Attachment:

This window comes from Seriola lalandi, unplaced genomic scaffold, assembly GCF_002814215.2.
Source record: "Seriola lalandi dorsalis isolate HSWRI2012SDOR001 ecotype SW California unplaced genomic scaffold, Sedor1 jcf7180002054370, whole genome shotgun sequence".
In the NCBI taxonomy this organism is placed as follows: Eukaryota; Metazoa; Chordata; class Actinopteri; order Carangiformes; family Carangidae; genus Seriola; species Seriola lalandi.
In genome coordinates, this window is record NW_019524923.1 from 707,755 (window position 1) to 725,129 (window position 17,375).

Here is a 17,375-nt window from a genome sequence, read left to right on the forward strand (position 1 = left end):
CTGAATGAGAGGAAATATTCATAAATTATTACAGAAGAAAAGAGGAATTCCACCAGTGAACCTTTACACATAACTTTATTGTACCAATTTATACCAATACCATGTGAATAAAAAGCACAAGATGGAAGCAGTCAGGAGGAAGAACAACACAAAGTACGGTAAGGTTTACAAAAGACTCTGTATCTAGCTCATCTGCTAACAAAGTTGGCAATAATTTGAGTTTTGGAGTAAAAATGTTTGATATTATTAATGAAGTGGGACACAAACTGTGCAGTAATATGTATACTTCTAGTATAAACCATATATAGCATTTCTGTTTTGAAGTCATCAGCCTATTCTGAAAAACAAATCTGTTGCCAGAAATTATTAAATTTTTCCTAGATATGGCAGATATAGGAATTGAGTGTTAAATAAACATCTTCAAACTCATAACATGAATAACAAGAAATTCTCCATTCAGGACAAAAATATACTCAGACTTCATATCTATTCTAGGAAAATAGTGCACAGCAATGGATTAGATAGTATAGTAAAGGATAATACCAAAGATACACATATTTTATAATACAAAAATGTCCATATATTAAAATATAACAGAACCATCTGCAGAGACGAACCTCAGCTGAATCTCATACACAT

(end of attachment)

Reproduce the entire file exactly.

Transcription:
This window comes from Seriola lalandi, unplaced genomic scaffold, assembly GCF_002814215.2.
Source record: "Seriola lalandi dorsalis isolate HSWRI2012SDOR001 ecotype SW California unplaced genomic scaffold, Sedor1 jcf7180002054370, whole genome shotgun sequence".
In the NCBI taxonomy this organism is placed as follows: Eukaryota; Metazoa; Chordata; class Actinopteri; order Carangiformes; family Carangidae; genus Seriola; species Seriola lalandi.
In genome coordinates, this window is record NW_019524923.1 from 707,755 (window position 1) to 725,129 (window position 17,375).

Here is a 17,375-nt window from a genome sequence, read left to right on the forward strand (position 1 = left end):
CTGAATGAGAGGAAATATTCATAAATTATTACAGAAGAAAAGAGGAATTCCACCAGTGAACCTTTACACATAACTTTATTGTACCAATTTATACCAATACCATGTGAATAAAAAGCACAAGATGGAAGCAGTCAGGAGGAAGAACAACACAAAGTACGGTAAGGTTTACAAAAGACTCTGTATCTAGCTCATCTGCTAACAAAGTTGGCAATAATTTGAGTTTTGGAGTAAAAATGTTTGATATTATTAATGAAGTGGGACACAAACTGTGCAGTAATATGTATACTTCTAGTATAAACCATATATAGCATTTCTGTTTTGAAGTCATCAGCCTATTCTGAAAAACAAATCTGTTGCCAGAAATTATTAAATTTTTCCTAGATATGGCAGATATAGGAATTGAGTGTTAAATAAACATCTTCAAACTCATAACATGAATAACAAGAAATTCTCCATTCAGGACAAAAATATACTCAGACTTCATATCTATTCTAGGAAAATAGTGCACAGCAATGGATTAGATAGTATAGTAAAGGATAATACCAAAGATACACATATTTTATAATACAAAAATGTCCATATATTAAAATATAACAGAACCATCTGCAGAGACGAACCTCAGCTGAATCTCATACACAT